The long-term objectives are to explain biochemically how human mismatch-repair (MMR) systems act in vivo to suppress induction of mutation by DNA lesions, yet promote lesion-triggered cell-cycle arrest and apoptosis. The focus here is on two representative classes of environmentally-induced mutagenic and carcinogenic lesions, UV photoproducts and polycyclicaromatic-hydrocarbon (PAH) adducts.
The aim of the specific components of this exploratory work is to provide a well-defined basis for future studies-both expanded biochemical analyses and work with cultured cells and transgenic mice.
Aim 1 is to analyze (ATP-sensitive) binding, by the (purified) human MMR-recognition proteins hMutS1 and hMutS2, of DNA containing defined cyclobutane-pyrimidine-dimer (CPD) photoproducts or PAH-purine adducts-opposite """"""""matching"""""""" or """"""""mismatching"""""""" nucleotides. The MMR targets here are, respectively, T[CPD]T/AG vs. T[CPD]T/AA in various contexts, and B[a]P-N2G:C vs. B[a]P-N2G:T and B[c]Ph-N6A:T vs. B[c]Ph-N6A:C. Targets bound twice as well as homoduplex DNA in electrophoretic-mobility-shift arrays will be used for further experiments.
Aim 2 is to determine, using complete cell-free extracts, which Aim 1 lesion targets activate incision, by the essential MMR protein hMutL1, of model circular substrates (containing preexisting defined nicks in non-lesion strands) and concomitantly provoke 3'-5'excision along the shorter paths from substrate nicks to targets. Ability to activate MutL1 distinguishes """"""""Class I"""""""" MMR targets (base- mispair prototype) from """"""""Class II"""""""" (T[CPD]T/AG prototype) targets. Putative Class II targets will be tested, by surface-plasmon-resonance techniques, for abilities to form ternary complexes with (unactivated) hMutL1 and hMutS(1/2).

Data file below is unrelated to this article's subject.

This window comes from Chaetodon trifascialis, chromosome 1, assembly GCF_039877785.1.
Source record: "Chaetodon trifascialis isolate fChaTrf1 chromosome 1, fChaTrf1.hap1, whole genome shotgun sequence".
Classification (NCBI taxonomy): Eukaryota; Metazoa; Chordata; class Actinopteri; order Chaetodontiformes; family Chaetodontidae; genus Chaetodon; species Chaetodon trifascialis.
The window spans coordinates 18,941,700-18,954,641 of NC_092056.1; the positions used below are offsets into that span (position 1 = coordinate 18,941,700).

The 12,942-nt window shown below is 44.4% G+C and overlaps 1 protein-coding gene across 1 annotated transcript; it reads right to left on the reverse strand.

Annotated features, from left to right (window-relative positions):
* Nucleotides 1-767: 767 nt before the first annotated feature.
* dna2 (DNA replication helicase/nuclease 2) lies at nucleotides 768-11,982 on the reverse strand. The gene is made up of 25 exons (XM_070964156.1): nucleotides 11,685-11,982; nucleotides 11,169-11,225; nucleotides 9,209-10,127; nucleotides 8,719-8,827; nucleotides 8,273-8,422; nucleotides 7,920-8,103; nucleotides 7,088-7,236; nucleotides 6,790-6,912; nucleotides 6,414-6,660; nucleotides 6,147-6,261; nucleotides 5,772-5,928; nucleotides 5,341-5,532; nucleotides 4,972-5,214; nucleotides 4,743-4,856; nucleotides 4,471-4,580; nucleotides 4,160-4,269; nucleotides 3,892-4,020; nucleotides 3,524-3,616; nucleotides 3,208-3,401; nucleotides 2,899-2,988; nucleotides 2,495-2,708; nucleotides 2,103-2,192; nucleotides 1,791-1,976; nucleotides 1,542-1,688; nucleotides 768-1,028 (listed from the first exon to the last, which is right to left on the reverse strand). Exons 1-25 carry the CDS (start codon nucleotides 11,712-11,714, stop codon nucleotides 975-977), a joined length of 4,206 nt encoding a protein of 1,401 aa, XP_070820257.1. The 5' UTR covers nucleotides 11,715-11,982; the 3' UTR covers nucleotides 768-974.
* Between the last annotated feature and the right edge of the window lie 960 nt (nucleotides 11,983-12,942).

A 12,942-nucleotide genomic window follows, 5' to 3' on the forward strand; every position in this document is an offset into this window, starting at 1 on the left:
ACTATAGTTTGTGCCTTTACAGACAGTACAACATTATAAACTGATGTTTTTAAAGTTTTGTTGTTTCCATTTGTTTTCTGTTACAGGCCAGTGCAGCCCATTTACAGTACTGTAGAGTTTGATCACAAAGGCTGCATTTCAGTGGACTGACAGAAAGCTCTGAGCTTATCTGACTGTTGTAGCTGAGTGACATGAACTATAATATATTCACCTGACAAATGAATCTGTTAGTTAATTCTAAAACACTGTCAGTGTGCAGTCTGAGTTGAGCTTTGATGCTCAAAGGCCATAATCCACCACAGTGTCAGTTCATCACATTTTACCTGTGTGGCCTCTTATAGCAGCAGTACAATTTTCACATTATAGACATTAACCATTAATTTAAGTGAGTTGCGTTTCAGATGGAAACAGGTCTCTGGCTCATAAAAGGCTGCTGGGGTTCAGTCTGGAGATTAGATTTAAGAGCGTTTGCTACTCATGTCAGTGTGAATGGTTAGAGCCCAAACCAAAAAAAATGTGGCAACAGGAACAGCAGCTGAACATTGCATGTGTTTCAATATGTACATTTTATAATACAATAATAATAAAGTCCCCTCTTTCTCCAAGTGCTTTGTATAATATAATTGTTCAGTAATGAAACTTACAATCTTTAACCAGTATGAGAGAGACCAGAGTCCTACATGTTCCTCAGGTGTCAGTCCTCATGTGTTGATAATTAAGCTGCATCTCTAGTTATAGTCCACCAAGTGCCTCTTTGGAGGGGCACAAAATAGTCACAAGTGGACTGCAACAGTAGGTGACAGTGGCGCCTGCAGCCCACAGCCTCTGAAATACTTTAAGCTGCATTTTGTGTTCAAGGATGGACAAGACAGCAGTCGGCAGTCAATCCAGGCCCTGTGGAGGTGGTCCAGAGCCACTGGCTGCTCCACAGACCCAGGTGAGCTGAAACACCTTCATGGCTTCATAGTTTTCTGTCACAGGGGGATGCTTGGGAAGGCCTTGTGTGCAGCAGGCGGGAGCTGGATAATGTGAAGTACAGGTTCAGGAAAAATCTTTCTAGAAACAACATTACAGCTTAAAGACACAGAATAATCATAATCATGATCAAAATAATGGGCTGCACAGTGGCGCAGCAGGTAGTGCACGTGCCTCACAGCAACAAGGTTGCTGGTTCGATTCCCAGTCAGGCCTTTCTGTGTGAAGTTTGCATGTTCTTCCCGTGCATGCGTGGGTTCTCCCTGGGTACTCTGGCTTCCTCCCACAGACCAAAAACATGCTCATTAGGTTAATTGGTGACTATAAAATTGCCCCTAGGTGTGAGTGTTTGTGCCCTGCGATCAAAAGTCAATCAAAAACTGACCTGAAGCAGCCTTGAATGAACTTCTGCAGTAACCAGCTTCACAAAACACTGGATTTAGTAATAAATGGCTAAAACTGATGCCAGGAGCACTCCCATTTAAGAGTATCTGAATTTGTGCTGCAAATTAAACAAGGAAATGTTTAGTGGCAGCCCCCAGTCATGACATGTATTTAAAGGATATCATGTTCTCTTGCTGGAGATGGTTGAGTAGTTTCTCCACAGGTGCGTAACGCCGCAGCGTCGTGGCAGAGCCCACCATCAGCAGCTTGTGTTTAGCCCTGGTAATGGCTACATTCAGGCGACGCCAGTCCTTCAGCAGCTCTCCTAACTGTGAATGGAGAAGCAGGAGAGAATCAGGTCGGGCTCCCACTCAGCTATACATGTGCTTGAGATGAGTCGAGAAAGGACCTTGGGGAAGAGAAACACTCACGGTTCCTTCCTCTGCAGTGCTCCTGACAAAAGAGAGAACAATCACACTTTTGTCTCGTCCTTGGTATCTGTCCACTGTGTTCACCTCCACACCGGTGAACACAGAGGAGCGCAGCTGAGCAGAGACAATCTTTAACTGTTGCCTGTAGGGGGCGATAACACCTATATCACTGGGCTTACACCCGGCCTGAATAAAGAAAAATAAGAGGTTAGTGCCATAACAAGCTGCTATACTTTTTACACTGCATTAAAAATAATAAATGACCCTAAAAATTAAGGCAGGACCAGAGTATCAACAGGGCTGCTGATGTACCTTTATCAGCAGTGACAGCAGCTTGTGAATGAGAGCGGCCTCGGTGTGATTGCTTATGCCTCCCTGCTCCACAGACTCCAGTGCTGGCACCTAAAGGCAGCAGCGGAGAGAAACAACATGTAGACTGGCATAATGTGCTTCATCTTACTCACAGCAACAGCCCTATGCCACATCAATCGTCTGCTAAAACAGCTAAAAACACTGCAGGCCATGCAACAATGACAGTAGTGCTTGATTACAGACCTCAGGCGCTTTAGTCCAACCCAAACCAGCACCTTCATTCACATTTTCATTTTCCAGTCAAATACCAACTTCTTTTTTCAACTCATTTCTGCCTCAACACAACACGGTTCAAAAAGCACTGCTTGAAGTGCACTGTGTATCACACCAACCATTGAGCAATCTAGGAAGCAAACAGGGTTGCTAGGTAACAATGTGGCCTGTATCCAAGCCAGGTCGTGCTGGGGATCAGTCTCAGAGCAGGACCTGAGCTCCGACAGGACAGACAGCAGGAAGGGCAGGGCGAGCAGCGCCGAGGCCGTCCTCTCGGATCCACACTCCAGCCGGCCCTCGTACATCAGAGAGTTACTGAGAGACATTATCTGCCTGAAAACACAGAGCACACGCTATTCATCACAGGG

Aim 3 is to test PAH-purine and the prototypic T[CPD]T/AG targets for the defining Class II property-activation of the MMR-associated hExoI protein for 5'-3'excision of model nicked-circular substrates by purified-protein mixtures and cell-free extracts.
Aim 4 is to compare forward Hprt mutation induced in MMR-deficient vs. MMR-proficient cells in culture by B[a]P and B[C]Ph diol epoxides. Efficient MMR responses to DNA lesions can both reduce cancer risk and promote killing of tumor cells by some chemotherapeutic drugs. Environmental mutagens may pose unsuspected risks to individuals harboring one or (especially) multiple polymorphic partial MMR deficiencies. Additional partial deficiencies in legion-removal system may further. Future biochemical studies will analyze the efficiency and accuracy of DNA resynthesis past template lesions that have provoked 3'-5'(Aim 2) or 5'-3'(Aim 3) excision of (non-lesion) strands in extracts and recruitment (in the absence of excision) of signaling proteins in these extracts. Future genetic studies with various transgenic mice will examine effects of MMR-protein """"""""knockouts"""""""" on specific mutation pathways induced by B[a]P and B[c]Ph diol epxidos.

Public Health Relevance

This exploratory work will provide the basis for more later more extensive studies. These will help identify individuals at increased risk for cancer induced by environmental agents.

National Institute of Health (NIH)
National Institute of Environmental Health Sciences (NIEHS)
Exploratory/Developmental Grants (R21)
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Cancer Etiology Study Section (CE)
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Shaughnessy, Daniel
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Oregon State University
Public Health & Prev Medicine
Schools of Earth Sciences/Natur
United States
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